"Pure Listening" Is Hard to Practice

"Pure Listening" Is Hard to Practice

Vijai P. Sharma, Ph.D

"Pure listening" means to receive a message exactly as it is communicated by the other person. It should be totally unadulterated and uncontaminated by our own prejudices, fears, expectations and anticipations. Pure listening is extremely hard to practice because it requires the highest level of self-discipline and emotional maturity.

We have an invisible "filter" that separates us from the rest of the world. Everything that we see and hear must pass through that filter, which can become a problem in intimate relationships.

We tend to develop a sort of delusion about our partners that we "know" what they are going to say before they say it!

Iraq's deposed dictator killed many of his close associates because of his delusion that he knew they intend to harm him even before they themselves knew of having such an intention! As a result many innocent people were accused of intentions they never had.

We often become overconfident of the assumptions we make regarding our partners. Intimate knowledge of your partner is an asset but false knowledge is a serious liability.

Sometimes we don't accurately and clearly hear our partners because we know what they were really saying and other times because of what we expect them to say.

Wayne Dyer, motivational speaker and author of international fame once said something to the effect that we eagerly look for reasons to be offended. It seems so true of partners living in conflict and painful memories of the past rather than the words and actions of the present. They "make" themselves offended even when their partner carefully chooses words to not offend. Then it's the turn of the other partner to return the favors.

Pain and conflict in an intimate relationship is sometime self-perpetuating. A partner in such a relationship might not do anything to provoke the other. Still the other partner is inflamed sensing a veiled threat or insult. Their communication gets "loaded" with misjudgments and speculated meanings. As a result the relationship becomes truly embittered.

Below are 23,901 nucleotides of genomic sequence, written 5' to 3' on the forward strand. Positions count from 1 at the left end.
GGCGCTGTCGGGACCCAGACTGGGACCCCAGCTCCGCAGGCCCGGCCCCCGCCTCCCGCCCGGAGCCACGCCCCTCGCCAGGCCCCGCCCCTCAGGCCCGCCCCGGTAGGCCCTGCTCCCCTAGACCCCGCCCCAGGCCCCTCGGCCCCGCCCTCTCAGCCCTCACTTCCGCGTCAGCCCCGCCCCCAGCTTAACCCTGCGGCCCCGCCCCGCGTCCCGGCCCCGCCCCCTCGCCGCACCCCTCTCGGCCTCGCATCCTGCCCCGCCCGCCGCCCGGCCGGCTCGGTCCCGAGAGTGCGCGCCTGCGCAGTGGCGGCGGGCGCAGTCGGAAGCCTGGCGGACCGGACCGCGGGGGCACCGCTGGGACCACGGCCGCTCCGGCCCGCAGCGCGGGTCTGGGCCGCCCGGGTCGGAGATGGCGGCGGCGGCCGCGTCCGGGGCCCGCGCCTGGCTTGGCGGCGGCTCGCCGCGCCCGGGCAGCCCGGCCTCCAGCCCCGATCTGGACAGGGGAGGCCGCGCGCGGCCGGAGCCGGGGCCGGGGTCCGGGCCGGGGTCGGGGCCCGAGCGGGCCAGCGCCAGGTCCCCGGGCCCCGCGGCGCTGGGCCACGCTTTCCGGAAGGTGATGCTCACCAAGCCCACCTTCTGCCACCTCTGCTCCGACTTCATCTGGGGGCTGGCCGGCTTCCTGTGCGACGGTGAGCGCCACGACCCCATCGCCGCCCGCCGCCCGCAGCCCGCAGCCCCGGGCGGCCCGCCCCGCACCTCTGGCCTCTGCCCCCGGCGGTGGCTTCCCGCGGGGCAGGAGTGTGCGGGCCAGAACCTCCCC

For example, a wife, after a visit to her brother, tells her husband about the luxurious condo on the beach he lives in and the recent promotion he received. The husband reads into it that she is taunting him about his low pay job and his inability to provide a better home.

In another example, a husband reminisces about the food his mother would cook for him before he left for college, and the wife hears into it criticism of her cooking.

In still another example, one partner talks about a friend's happy marriage, and the other feels that he or she is being compared and put down.

Couples illustrated in the above examples, can't talk about anything without offending each other. So they stop talking to each other to actually avoid arguing and fighting. Then each partner is offended by the silence of the other and sees it as "cold treatment," to punish him or her.

For pure listening, you must suspend all judgment, prejudices, expectations, memories, preconceived notions and your psychopathology including your insecurities, fears and low self-esteem. These create a resistance to listening and receiving accurate and undistorted communication from others.

With an open and receptive mind, we can really listen to what the other person is saying. Otherwise, as J. Krishnamurti in First and Last Freedom says, "…we really listen to our own noise, our own sound, not to what is being said."

Most courses taught on communication often talk about the technical aspects of communications such as body language, speech, voice and meta-communication. But communication is not merely a technique; it is a medium to relate to other people. It is determined by your level of emotional maturity and the quality of relationship you have with the other person.

We can't develop a deeper understanding of another person by merely mastering vocabulary and the reading of body language. Communication in intimate relationships goes deeper than that. It goes to the heart of self-understanding and love and compassion for the other. We can refer to these two components as the "right understanding" and the "right emotions."

You can really listen to your partner by really understanding your own self. Self-understanding permits us to separate that which belongs to our own mind stuff from what is being communicated by the other person.

Such emotions as acceptance, respect, empathy, love, compassion and concern for the communicator help to minimize the distortions created by one's own mind stuff.

Empathy helps us to understand what the other person is trying to express about himself or herself. Even if you had profound knowledge of human psychology, you'd be looking at a person from the outside; but with empathy, you can know the person as if you are inside the skin of that person.

Return to Self Help 

Copyright 2003, Mind Publications 
Posted June 2003


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